Fuzzy Math

Here's some really fuzzy math for you.  When does 32 equal 65?

They're the same when one examines elected office holders at all levels of government in the United States.  65% of these are white males.  But such dudes make up only 31% of our overall population.

The Reflective Democracy Campaign recently released the results of a study it just completed on this question.  The Campaign built a database of over 42,000 elected officials, only to discover that our leaders don’t look too much like us.  Men, and particularly white men, occupy the majority of elected offices. Women and people of color are, to quote Think Progress, massively underrepresented.

There’s more.  Men of color make up only 7% of elected officials.  Women of color are only 4% of elected officials. White women are slightly better off; they’re 25% of elected officials.

Drilling deeper into the Campaign’s database, women are a bit more prevalent in state and local governments.  Sadly, the reverse is true for people of color.  African-Americans, Asians, Latinos, and Native Americans are more represented at the federal level than anywhere else.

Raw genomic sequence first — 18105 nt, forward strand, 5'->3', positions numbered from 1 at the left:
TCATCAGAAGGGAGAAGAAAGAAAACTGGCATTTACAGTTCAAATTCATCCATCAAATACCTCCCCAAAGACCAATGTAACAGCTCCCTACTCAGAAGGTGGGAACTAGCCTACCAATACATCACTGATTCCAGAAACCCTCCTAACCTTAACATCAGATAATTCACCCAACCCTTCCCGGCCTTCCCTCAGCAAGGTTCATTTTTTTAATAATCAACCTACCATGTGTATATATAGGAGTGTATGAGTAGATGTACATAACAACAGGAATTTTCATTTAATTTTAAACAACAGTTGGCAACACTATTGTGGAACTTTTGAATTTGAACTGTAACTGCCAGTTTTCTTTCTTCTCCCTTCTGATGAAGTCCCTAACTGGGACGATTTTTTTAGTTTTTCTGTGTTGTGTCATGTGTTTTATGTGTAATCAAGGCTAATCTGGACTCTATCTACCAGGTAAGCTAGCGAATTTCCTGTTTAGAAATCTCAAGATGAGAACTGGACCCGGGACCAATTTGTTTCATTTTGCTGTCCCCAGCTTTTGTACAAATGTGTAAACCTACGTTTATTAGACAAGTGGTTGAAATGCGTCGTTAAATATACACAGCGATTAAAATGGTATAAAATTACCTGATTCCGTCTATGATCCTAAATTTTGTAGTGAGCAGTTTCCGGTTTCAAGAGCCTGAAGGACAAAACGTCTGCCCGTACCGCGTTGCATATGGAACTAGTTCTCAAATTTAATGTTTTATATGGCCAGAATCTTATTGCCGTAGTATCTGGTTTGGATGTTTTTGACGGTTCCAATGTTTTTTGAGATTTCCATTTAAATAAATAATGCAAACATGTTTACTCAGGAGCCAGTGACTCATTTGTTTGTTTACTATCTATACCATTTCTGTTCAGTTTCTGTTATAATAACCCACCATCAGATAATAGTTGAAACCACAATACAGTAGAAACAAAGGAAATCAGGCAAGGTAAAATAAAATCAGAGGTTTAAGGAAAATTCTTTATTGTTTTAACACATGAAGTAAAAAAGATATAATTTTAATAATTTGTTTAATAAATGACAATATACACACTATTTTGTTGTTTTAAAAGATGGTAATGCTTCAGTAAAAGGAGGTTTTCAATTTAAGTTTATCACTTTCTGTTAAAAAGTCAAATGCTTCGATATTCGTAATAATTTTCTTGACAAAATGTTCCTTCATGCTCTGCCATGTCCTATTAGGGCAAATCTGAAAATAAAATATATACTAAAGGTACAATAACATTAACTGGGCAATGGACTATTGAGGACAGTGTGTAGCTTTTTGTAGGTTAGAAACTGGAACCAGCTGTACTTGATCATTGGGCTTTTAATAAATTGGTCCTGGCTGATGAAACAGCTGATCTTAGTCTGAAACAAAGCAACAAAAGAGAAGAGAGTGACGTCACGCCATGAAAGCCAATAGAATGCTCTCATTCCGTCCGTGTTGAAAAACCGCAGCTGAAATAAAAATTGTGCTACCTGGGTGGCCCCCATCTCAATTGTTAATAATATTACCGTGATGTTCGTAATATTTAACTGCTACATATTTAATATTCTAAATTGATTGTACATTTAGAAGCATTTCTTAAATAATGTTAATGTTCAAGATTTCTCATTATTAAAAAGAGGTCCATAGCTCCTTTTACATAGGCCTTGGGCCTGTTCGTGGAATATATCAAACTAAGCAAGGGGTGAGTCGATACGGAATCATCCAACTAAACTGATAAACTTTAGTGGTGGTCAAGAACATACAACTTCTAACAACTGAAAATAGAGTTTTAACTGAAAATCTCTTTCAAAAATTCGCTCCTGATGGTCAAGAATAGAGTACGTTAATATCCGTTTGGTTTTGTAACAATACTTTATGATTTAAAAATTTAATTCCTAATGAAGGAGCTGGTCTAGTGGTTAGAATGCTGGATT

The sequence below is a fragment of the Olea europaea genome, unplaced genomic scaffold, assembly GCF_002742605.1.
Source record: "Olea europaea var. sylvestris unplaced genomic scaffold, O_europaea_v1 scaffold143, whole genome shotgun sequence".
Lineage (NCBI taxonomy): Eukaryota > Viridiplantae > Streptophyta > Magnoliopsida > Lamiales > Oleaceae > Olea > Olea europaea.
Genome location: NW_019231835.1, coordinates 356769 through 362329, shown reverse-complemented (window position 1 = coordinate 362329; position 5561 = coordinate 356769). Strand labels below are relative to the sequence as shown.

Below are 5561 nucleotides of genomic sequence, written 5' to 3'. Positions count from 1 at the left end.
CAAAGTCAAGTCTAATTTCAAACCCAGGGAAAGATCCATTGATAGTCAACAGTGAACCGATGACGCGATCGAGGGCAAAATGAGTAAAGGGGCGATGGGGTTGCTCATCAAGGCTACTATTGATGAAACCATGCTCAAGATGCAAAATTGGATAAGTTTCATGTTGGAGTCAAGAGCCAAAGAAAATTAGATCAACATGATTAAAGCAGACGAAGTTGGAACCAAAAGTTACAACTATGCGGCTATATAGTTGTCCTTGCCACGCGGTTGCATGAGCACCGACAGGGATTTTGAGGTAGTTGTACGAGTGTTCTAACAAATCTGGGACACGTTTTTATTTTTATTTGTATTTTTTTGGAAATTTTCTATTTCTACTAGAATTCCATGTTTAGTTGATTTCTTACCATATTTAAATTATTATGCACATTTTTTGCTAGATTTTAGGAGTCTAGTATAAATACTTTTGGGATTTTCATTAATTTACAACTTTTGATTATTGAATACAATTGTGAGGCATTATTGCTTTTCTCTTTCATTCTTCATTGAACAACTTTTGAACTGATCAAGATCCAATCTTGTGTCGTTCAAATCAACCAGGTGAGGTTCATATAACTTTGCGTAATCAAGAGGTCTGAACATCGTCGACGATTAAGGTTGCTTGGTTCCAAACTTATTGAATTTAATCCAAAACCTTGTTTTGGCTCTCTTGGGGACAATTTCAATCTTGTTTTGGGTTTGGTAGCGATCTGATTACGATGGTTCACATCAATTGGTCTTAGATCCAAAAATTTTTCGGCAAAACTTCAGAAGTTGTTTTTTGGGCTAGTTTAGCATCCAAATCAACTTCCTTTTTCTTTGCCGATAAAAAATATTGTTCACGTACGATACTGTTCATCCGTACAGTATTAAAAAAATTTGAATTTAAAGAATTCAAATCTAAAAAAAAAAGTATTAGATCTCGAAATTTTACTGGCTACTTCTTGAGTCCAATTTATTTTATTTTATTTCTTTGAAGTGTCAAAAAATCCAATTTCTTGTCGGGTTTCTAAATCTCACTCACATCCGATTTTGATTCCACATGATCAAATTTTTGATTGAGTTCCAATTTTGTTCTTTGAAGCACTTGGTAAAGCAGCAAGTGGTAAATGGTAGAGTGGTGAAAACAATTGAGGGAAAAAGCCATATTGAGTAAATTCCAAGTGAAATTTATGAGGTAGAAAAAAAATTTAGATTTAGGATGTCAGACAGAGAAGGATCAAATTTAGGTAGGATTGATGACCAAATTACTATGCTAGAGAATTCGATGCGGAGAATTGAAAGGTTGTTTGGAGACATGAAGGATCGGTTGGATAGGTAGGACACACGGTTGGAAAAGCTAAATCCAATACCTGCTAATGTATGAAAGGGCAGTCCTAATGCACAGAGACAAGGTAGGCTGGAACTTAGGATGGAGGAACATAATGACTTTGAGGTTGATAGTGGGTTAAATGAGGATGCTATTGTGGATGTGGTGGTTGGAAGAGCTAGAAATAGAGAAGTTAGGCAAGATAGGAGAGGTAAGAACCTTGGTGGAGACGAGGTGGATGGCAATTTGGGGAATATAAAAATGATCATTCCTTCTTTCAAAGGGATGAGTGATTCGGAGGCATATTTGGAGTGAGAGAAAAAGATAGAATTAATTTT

In less than two weeks, we can better balance this skewed equation.  Vote.  Vote not just for progressives, but for female progressives, and for progressives of color.  Let’s make our elected officials more closely resemble the marvelous mélange of ethnicities in which this writer grew up.


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Michele Petrovsky holds a Master's Degree in Computer Information Science from the University of Pittsburgh. She spent over two decades teaching in colleges and universities in the United States and Canada, and currently publishes two blogs: Thoughts4Change and I Owe It All to J Thaddeus Toad. Petrovsky resides in Glen Mills, PA.